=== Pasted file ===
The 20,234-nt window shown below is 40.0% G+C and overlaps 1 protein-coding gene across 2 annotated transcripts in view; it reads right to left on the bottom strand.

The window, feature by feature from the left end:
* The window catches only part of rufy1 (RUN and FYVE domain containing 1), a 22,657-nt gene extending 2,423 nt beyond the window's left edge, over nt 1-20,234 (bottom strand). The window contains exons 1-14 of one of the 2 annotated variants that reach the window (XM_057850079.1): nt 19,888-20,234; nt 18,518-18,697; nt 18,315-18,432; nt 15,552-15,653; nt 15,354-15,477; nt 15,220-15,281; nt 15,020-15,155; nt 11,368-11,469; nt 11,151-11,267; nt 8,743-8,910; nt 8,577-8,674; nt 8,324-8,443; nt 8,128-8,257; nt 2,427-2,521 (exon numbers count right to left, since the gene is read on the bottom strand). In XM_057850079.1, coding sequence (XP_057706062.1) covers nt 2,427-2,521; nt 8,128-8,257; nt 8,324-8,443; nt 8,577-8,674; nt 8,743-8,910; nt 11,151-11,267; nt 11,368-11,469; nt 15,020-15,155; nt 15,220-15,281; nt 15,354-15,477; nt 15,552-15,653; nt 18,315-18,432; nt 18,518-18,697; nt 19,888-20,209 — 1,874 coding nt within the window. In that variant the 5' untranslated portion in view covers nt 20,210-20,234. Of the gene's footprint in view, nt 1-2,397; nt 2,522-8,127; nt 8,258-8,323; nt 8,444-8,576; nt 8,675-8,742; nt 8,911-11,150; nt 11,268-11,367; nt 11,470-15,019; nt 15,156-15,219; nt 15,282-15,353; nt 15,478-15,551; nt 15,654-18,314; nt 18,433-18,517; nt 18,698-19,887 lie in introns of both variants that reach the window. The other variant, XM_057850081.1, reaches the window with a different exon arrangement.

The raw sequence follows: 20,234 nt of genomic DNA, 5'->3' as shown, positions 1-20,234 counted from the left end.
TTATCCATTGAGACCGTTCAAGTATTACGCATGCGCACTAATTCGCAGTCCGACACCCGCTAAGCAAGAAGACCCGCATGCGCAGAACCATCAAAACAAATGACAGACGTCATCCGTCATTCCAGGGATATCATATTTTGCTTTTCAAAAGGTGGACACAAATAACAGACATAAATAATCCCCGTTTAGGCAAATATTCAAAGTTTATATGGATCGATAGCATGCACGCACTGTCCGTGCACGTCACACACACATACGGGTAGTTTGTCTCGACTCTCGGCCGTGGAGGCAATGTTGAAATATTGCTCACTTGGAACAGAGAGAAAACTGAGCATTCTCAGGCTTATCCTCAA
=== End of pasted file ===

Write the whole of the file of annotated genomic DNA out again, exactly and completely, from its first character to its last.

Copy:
The 20,234-nt window shown below is 40.0% G+C and overlaps 1 protein-coding gene across 2 annotated transcripts in view; it reads right to left on the bottom strand.

The window, feature by feature from the left end:
* The window catches only part of rufy1 (RUN and FYVE domain containing 1), a 22,657-nt gene extending 2,423 nt beyond the window's left edge, over nt 1-20,234 (bottom strand). The window contains exons 1-14 of one of the 2 annotated variants that reach the window (XM_057850079.1): nt 19,888-20,234; nt 18,518-18,697; nt 18,315-18,432; nt 15,552-15,653; nt 15,354-15,477; nt 15,220-15,281; nt 15,020-15,155; nt 11,368-11,469; nt 11,151-11,267; nt 8,743-8,910; nt 8,577-8,674; nt 8,324-8,443; nt 8,128-8,257; nt 2,427-2,521 (exon numbers count right to left, since the gene is read on the bottom strand). In XM_057850079.1, coding sequence (XP_057706062.1) covers nt 2,427-2,521; nt 8,128-8,257; nt 8,324-8,443; nt 8,577-8,674; nt 8,743-8,910; nt 11,151-11,267; nt 11,368-11,469; nt 15,020-15,155; nt 15,220-15,281; nt 15,354-15,477; nt 15,552-15,653; nt 18,315-18,432; nt 18,518-18,697; nt 19,888-20,209 — 1,874 coding nt within the window. In that variant the 5' untranslated portion in view covers nt 20,210-20,234. Of the gene's footprint in view, nt 1-2,397; nt 2,522-8,127; nt 8,258-8,323; nt 8,444-8,576; nt 8,675-8,742; nt 8,911-11,150; nt 11,268-11,367; nt 11,470-15,019; nt 15,156-15,219; nt 15,282-15,353; nt 15,478-15,551; nt 15,654-18,314; nt 18,433-18,517; nt 18,698-19,887 lie in introns of both variants that reach the window. The other variant, XM_057850081.1, reaches the window with a different exon arrangement.

The raw sequence follows: 20,234 nt of genomic DNA, 5'->3' as shown, positions 1-20,234 counted from the left end.
TTATCCATTGAGACCGTTCAAGTATTACGCATGCGCACTAATTCGCAGTCCGACACCCGCTAAGCAAGAAGACCCGCATGCGCAGAACCATCAAAACAAATGACAGACGTCATCCGTCATTCCAGGGATATCATATTTTGCTTTTCAAAAGGTGGACACAAATAACAGACATAAATAATCCCCGTTTAGGCAAATATTCAAAGTTTATATGGATCGATAGCATGCACGCACTGTCCGTGCACGTCACACACACATACGGGTAGTTTGTCTCGACTCTCGGCCGTGGAGGCAATGTTGAAATATTGCTCACTTGGAACAGAGAGAAAACTGAGCATTCTCAGGCTTATCCTCAA